In other cases you can choose to pay UK National Insurance voluntarily, in order to avoid gaps and not lose your UK State Pension and other benefits. Subject to eligibility criteria, you can pay either Class 2 or Class 3 NICs.

Class 2 is cheaper (£2.75 per week in 2014-15) and provides access to a wider range of benefits (some of them only after you have returned to the UK). But it also has stricter requirements, particularly to have been “ordinarily” employed or self-employed immediately before leaving the UK.

Class 3 is much more expensive (£13.90 per week in 2014-15) and does not give you access to Employment and Support Allowance when back in the UK. However, the effect on your State Pension is the same for both classes.

How to Start Paying UK NICs as an Expat

You can apply using form CF83 (Application to make National Insurance Contributions abroad). For detailed information it is best to visit the HMRC website or contact HMRC directly if you have specific questions.

 

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Pensions for Expats: Things to Consider

 

If you were born just a few decades earlier, retirement planning would have been quite simple. The state and your employer would have taken care of everything. You would most likely be working in the same country and often for the same company your whole life. You wouldn’t need to worry about currency fluctuations, zero interest rates and constantly changing rules.

But you are facing the retirement planning challenge now and many things have changed. The state pension is nothing more than a (still welcome) icing on the cake, far from being sufficient for an average retired person’s needs. Employer-provided pension plans are still the core of retirement savings for most people, but many employers have moved from defined benefit to defined contribution schemes, effectively transferring the risks to you.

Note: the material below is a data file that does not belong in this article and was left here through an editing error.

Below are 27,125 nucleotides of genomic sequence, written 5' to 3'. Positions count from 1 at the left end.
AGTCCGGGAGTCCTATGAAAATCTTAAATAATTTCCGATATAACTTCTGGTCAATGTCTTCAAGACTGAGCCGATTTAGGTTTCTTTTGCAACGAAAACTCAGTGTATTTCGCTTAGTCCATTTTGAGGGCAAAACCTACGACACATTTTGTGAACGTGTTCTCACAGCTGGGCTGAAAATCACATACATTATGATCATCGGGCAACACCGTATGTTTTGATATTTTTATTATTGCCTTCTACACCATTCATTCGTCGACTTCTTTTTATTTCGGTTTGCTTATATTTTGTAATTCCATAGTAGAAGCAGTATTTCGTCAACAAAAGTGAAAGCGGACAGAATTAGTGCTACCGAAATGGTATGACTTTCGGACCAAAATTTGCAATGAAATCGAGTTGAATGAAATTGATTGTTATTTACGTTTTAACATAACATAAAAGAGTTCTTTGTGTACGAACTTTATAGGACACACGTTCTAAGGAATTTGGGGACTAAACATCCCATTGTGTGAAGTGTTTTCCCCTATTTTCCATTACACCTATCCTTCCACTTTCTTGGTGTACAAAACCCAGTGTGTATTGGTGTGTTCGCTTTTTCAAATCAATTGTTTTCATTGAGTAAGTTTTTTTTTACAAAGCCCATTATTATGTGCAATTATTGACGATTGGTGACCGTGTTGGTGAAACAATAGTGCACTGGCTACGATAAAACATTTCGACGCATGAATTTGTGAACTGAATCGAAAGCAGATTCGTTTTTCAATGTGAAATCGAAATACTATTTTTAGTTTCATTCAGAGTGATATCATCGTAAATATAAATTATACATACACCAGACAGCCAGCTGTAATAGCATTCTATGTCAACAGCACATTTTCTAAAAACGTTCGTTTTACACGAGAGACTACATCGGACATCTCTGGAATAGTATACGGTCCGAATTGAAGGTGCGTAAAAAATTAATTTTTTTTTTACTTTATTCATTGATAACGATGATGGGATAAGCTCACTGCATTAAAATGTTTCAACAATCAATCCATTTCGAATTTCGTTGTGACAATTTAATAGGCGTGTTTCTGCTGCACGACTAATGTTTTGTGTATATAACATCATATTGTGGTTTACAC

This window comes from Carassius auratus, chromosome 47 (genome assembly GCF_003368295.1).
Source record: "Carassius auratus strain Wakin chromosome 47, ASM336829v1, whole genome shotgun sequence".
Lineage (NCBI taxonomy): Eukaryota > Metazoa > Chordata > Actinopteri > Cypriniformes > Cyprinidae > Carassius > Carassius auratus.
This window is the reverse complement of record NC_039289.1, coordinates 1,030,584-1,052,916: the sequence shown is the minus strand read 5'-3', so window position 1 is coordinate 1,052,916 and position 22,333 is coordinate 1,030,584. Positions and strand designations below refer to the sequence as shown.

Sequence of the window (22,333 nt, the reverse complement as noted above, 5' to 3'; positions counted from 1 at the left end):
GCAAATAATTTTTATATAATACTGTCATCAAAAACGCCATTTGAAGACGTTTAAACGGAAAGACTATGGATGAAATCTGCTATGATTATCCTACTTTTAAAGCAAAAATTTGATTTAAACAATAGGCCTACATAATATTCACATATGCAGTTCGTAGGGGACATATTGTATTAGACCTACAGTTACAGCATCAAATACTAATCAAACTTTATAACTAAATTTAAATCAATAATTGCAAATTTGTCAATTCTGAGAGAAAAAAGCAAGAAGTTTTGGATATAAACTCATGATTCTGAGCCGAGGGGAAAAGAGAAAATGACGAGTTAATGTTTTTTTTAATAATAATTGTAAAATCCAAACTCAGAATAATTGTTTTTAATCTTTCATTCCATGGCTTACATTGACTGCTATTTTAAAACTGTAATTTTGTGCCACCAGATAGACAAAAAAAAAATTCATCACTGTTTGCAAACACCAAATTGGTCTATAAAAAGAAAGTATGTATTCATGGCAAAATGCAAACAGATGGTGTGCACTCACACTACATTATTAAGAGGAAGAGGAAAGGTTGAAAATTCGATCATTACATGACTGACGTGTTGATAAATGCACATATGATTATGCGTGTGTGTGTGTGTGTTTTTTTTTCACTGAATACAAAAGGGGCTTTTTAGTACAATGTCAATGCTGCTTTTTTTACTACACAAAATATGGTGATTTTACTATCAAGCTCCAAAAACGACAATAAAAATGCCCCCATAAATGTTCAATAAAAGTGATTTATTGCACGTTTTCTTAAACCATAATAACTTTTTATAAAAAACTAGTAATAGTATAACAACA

Moreover, the idea of working for the same company your whole life is a thing of the past. Many people have worked for a half dozen employers before they turn 30 and in some cases these employers are located in different countries. Being an expat adds another layer of complexity to your retirement planning.

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Uncertain Future

Being flexible with locations is a major strength, which enables you to take advantage of a wider range of opportunities and earn more money. However, this also means that most expats don’t know where they will live in the future and where they will eventually retire. Even when you have plans and preferences, various factors in your professional and personal life can change them very quickly.

Foreign Currency Exchange Rates

When your finances span multiple countries, they will most likely be affected by exchange rates. The last several months have been a good reminder that even major currencies, like the dollar, euro, pound or Swiss franc, can move very quickly. If your financial position is on the wrong side of such a move, you can easily find your retirement savings or your income effectively decrease by 10 or more per cent in less than a year.

Different Rules and Regulations